Wednesday, 31 August 2016

Creating a safe and kid friendly garden

We love being outdoors. As we love spending time outdoors when we are not out and about having grand adventures in the great outdoors we naturally spend as much time as possible in the garden.

I have always loved spending time in the garden and spent many hours tending to and relaxing in the garden with a good book before I had my little family. Whilst the days of relaxing in the sun in peace and quiet with a good book are now very rare thanks to my boisterous boys, long days in the garden are even more frequent than pre-kids.

Even though the general up-keep of the garden is the same now as it was before kids such as mowing the lawn, keeping garden furniture clean, treated and in good condition, and planting flowers; now that I have kids the safety of the garden is now more important than ever.

So that we can spend hours at a time in the garden, having lots of fun exploring our little outdoor haven and enjoy playing with outdoor toys I make sure that the garden is kid friendly. Here are a few of our top tips for a kid friendly and safe garden -

Friendly plants
Whilst we are huge fans of encouraging the children to garden and grow their own plants - they have a special corner of the garden where their plants are growing - it is a good idea to have kid friendly plants in the garden.

When selecting plants for the garden try to avoid fragile blooms that won’t withstand interested little fingers or a stray toy or two hitting it, instead opt for robust plants. Great plants perfect for a kid friendly garden include Lavender, Rosa ‘Zephirine Drouhin’ (thornless and beautiful rose), Lamb’s Ears, and Mexican Orange Blossom.


Limiting the amount of plants with thorns is also good to save little fingers getting hurt. Also it is important to remember that foxgloves, deadly nightshade, daffodil leaves and bulbs, and uncooked rhubarb leaves are poisonous.

No smash greenhouse and shed windows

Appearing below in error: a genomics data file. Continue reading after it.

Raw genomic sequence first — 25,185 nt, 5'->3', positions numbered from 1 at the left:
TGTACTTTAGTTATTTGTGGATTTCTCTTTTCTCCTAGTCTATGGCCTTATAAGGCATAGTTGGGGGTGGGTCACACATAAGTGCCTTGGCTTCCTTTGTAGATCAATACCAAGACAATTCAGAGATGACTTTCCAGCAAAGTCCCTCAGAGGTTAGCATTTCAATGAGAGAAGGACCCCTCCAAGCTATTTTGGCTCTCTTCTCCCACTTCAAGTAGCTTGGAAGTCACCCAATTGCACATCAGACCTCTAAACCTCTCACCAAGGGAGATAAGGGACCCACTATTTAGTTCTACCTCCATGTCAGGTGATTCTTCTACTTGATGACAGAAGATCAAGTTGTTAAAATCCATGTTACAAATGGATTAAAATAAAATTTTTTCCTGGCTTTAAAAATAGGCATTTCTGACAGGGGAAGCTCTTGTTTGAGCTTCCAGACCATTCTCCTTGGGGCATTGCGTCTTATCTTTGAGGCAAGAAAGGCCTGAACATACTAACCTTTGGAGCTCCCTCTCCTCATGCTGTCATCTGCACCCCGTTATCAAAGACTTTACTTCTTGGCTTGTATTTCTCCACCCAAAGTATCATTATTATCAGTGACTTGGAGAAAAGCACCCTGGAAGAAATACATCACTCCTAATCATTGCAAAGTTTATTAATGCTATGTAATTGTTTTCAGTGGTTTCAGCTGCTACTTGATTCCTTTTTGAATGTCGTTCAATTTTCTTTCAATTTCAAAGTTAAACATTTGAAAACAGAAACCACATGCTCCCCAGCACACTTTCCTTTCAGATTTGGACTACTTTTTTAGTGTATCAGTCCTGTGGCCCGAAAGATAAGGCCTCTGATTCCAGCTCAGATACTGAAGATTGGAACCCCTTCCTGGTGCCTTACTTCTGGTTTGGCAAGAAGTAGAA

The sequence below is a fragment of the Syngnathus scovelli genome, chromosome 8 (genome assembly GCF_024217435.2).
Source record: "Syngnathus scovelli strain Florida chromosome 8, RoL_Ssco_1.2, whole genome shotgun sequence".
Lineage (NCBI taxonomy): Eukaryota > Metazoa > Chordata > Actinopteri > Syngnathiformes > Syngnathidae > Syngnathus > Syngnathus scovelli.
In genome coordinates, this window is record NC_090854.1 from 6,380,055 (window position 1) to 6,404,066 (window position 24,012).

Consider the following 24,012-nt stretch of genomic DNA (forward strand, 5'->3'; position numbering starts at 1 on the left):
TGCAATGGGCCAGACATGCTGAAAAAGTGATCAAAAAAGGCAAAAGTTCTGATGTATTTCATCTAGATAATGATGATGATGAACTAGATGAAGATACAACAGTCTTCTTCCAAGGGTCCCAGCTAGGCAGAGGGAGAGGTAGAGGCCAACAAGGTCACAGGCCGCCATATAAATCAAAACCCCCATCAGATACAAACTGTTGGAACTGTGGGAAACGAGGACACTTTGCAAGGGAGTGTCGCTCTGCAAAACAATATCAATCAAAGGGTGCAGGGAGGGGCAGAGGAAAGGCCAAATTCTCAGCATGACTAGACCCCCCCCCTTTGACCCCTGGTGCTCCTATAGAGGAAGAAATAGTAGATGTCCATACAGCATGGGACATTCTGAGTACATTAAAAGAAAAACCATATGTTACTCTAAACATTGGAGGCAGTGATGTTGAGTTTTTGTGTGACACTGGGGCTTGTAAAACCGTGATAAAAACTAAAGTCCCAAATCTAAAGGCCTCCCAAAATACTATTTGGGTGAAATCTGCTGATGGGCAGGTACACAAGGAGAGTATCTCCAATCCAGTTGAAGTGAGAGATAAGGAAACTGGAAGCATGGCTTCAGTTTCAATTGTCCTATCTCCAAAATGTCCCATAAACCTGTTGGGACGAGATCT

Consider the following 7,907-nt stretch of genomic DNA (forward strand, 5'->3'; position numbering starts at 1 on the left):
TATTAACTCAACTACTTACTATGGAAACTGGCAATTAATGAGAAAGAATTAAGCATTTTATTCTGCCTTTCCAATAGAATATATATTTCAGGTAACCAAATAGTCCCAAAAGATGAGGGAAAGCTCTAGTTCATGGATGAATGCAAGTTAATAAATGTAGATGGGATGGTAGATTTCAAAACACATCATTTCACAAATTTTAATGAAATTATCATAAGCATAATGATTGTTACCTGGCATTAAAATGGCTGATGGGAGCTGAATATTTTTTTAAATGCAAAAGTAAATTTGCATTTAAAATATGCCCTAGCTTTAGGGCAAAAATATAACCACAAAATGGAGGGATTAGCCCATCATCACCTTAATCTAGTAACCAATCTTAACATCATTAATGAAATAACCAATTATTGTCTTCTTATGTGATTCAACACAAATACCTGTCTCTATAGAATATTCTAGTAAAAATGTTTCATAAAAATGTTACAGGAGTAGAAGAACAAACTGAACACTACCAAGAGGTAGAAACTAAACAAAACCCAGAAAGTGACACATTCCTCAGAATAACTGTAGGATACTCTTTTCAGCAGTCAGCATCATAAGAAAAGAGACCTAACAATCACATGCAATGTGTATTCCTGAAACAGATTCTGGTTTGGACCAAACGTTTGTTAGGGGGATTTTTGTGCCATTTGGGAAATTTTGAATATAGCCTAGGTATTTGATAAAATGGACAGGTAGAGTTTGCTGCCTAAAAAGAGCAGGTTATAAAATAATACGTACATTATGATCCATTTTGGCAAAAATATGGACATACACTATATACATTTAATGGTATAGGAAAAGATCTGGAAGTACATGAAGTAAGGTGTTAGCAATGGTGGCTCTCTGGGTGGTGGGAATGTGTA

As the kids play in the garden and enjoy ball games such as football and tennis it can be common for the excitement of the game to get them. Whilst enjoying ball games there is a risk of the ball straying from its target and being kicked enthusiastically into the garden shed window or greenhouse.


A swift kick or throw of a ball towards a garden shed window or greenhouse can result in a smashed window which is a safety hazard and a costly break. As an alternative to glass windows in sheds or glass panes in greenhouses consider installing clear cast acrylic sheets from Simply Plastics that are hard wearing, weather resistant and strong. Thanks to acrylic being many times stronger than standard panes of glass the risk of balls causing breakages will be greatly reduced. Let the ball games continue safely!

Keep chemicals and tools secured
Whilst perhaps a very obvious tip it is important to remember to keep garden tools out of reach of children and locked away securely as little ones seem to be attracted to such things and don’t see the danger.

Likewise it is very important to keep garden chemicals securely locked away. When using chemicals in the garden also ensure to follow safety instructions, be cautious of exposing children to any chemicals used afterwards whilst still a risk to them and avoid using chemicals in the garden such as slug pellets.

Have a secure boundary
Make sure that the garden has a secure boundary with fences or panels keeping little ones contained safely within the garden. Ensure that fence panels are maintained to a good standard of upkeep and that any broken panels or gaps in the fence are fixed.


As well as having a secure boundary consider having locks on any gates to keep children safely contained in the garden and limit who can enter the garden too.

Whilst not the garden’s boundary it is also extremely worthwhile to secure the boundary of any ponds and water you have in your garden to prevent any accidents - but remember children like to climb and learn quickly how to!



Do you have any tips on how to create a safe and friendly garden for the kids? 

No comments:

Post a comment